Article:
By Chris Mahr
Before any Syracuse fans start spamming me with hateful emails and tweets in response to the headline above, please note that this column in no way criticizes Jim Boeheim’s abilities as a coach.
The man’s just as strong a leader now as he ever was. His Orange team has advanced to the Sweet Sixteen or beyond three out of the last four years. And each year he rakes in one of the most talented recruiting classes in the country — no small accomplishment.
Rather, my call for the 68-year-old living legend to call it quits after 37 years and 900-plus wins at his alma mater is born out a desire to see him happy. From the outside looking in, he appears anything but right now.
The man who took the podium following his team’s 74–71 loss at Marquette looked worn down. While Syracuse’s struggles over the past month (4–5 since January 26 after starting the season 18–1) likely have a lot to do with it, this seemed different than his usual curmudgeonly act.
Here were the “highlights” from that epitome of awkwardly passive aggressive press conferences:
- 0:46 – In response to a suggested defensive assignment from a reporter: “Our two best defensive players were in the game … You should try coaching. That’s what you think you are, so maybe you should try that.”
- 7:40 – A delayed reaction to a question regarding Syracuse’s player leadership: “Any more coaches here? Want to ask another coaching question? I’d be happy to take it. I’ve only been doing this 37 years, I’m sure you’ve got more ideas of who we should play or we shouldn’t play or who should lead? What do I know?”
- 9:11 – His closing words: “More ideas for me, guys? I think you ought to know by now, when you start asking me those questions, I just laugh at you. Go get your Pulitzer somewhere else.”
All of this came less than two weeks after a similarly testy exchange with ESPN’s Andy Katz following Syracuse’s loss to UConn on February 13. Boeheim, still outraged over Katz’s coverage of the Bernie Fine investigation, told him, “I’ll answer anybody’s question but yours because you’re an idiot and a disloyal person. There are a few other things I could add but I’m not going to go there.”
Granted, these two incidents didn’t symbolize Boeheim going off the rails. “He has … been conducting fairly combative press conferences since the mid ’70s,” wrote Syracuse.com’s Bud Poliquin on Wednesday. “Which amounts to a remarkable blend of staying power and surliness.”
My question to Boeheim: Why continue coaching when the surliness starts to outweigh that staying power? Why keep at it when you act like (and often say that) you don’t like what you’re doing?
And Boeheim’s list of dislikes is growing seemingly every day. He doesn’t like Andy Katz (the same could be said for media members in general). He doesn’t like conference realignment (this in spite of Syracuse being a part of it with their move to the ACC). And he said last year that, get this, he has never enjoyed coaching.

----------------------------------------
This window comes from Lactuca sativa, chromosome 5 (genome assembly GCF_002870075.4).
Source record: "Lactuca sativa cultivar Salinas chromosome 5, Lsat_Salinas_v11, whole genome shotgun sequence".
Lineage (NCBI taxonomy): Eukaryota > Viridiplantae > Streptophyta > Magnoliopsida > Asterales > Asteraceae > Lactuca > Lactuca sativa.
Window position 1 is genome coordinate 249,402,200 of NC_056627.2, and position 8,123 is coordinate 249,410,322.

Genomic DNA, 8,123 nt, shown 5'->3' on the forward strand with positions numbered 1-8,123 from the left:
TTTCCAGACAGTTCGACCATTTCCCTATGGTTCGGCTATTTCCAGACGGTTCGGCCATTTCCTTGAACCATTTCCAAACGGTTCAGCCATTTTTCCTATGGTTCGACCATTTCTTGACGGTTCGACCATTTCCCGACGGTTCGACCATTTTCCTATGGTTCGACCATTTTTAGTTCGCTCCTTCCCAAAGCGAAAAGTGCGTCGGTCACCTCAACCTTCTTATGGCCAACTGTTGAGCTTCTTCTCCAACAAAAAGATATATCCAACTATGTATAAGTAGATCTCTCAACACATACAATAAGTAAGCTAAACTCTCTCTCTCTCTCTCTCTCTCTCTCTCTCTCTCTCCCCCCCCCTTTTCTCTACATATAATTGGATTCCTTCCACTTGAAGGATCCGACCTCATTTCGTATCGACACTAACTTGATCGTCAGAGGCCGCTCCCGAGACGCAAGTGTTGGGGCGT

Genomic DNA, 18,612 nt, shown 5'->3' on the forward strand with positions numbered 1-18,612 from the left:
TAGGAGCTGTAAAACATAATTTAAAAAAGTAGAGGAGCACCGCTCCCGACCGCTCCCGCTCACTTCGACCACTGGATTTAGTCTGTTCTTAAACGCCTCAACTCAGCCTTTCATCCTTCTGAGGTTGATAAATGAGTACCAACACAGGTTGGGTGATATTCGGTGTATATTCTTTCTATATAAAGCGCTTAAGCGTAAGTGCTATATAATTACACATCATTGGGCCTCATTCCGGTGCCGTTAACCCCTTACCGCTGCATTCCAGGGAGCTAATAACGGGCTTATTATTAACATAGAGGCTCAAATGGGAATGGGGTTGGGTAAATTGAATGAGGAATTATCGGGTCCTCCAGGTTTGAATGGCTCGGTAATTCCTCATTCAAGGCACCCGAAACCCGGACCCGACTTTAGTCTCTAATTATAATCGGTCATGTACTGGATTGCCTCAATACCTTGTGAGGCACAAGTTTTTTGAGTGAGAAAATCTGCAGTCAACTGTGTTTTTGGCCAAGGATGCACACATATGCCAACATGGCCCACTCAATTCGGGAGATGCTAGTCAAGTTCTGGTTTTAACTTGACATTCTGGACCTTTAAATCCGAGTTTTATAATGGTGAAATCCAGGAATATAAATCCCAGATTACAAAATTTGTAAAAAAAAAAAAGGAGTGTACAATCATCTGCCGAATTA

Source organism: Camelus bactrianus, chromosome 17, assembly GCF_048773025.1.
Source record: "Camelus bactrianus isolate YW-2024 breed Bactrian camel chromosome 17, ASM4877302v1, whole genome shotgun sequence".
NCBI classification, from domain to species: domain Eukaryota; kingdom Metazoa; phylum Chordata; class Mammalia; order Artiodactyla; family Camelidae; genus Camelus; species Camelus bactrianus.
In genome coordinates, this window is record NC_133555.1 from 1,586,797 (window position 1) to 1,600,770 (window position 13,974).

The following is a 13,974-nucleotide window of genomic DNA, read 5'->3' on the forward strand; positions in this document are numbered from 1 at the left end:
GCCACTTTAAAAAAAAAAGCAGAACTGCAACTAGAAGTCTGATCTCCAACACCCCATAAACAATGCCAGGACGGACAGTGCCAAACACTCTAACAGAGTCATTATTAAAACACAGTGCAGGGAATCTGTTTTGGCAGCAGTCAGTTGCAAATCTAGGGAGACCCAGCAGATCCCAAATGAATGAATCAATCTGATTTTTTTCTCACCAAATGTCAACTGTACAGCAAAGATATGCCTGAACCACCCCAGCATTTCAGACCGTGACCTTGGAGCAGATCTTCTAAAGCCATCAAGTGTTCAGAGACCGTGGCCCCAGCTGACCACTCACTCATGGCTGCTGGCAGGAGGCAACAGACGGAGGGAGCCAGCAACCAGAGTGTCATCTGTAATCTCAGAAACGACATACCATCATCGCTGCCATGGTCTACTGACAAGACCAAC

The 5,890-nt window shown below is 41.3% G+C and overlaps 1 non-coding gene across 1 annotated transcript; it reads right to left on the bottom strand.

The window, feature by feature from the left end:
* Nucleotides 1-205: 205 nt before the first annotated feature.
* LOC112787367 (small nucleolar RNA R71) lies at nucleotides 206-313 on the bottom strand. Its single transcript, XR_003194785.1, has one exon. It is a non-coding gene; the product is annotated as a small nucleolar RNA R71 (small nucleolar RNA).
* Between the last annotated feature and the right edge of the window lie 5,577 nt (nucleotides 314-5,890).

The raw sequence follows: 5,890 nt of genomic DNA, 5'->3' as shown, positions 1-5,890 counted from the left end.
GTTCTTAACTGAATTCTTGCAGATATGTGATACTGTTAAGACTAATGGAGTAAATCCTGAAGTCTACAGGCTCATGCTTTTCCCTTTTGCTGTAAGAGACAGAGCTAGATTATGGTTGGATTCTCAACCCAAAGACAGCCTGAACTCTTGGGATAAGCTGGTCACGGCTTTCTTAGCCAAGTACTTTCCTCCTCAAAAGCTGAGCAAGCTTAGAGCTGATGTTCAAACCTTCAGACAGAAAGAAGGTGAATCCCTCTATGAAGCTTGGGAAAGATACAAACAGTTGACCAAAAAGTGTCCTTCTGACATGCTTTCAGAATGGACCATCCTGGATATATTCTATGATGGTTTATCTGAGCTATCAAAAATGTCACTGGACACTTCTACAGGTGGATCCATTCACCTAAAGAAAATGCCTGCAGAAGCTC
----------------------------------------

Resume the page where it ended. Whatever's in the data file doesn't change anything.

Just two years younger than the recently retired Jim Calhoun, Boeheim has talked glowingly about retiring numerous times in recent years. Take this quote from a story last September with The Syracuse Post-Standard:
- On how he will announce his retirement: “I’m going to have a press conference and I’m going to go in there and I’m going to say, ‘Thank you. It’s time to go.’ And then I’m going to go. And you’re all going to be sitting there. And I’ll be smiling at you. ‘Cause it’ll be my last time.”
- On if he will miss coaching: “No, I won’t. When you’ve done something for 36 years, there comes a point in time where you will not miss it. If you’ve done something for 15 and really want to keep going, then you’d miss it… I’m not going to miss a thing.”
The only one that’s forcing him to keep going is himself. Even though he doesn’t have anything left to prove. He’s the second winningest coach in NCAA Division I history, trailing only Mike Krzyzewski. He has a 2003 national championship to his name. He is both a Naismith Memorial and National College Basketball Hall of Famer.
Why not proudly look back on all those accomplishments, call it a career and ease into a post-basketball life? He has a loving wife, Juli, and three young children at home — all of whom he’s crazy about and all of whom he deserves to spend more time with (and vice versa).
On the whole, Boeheim looks like a tired man. And you would be tired, too, if you had spent 37 years building your alma mater into a perennial basketball power. No harm can come in Boeheim giving it all a rest. Including himself.
Chris Mahr is the managing editor of Lost Lettermen. His column appears Tuesdays and Thursdays. You can follow him on Twitter at @CMahrtian.
Photo Credit: Rich Barnes/USA Today Sports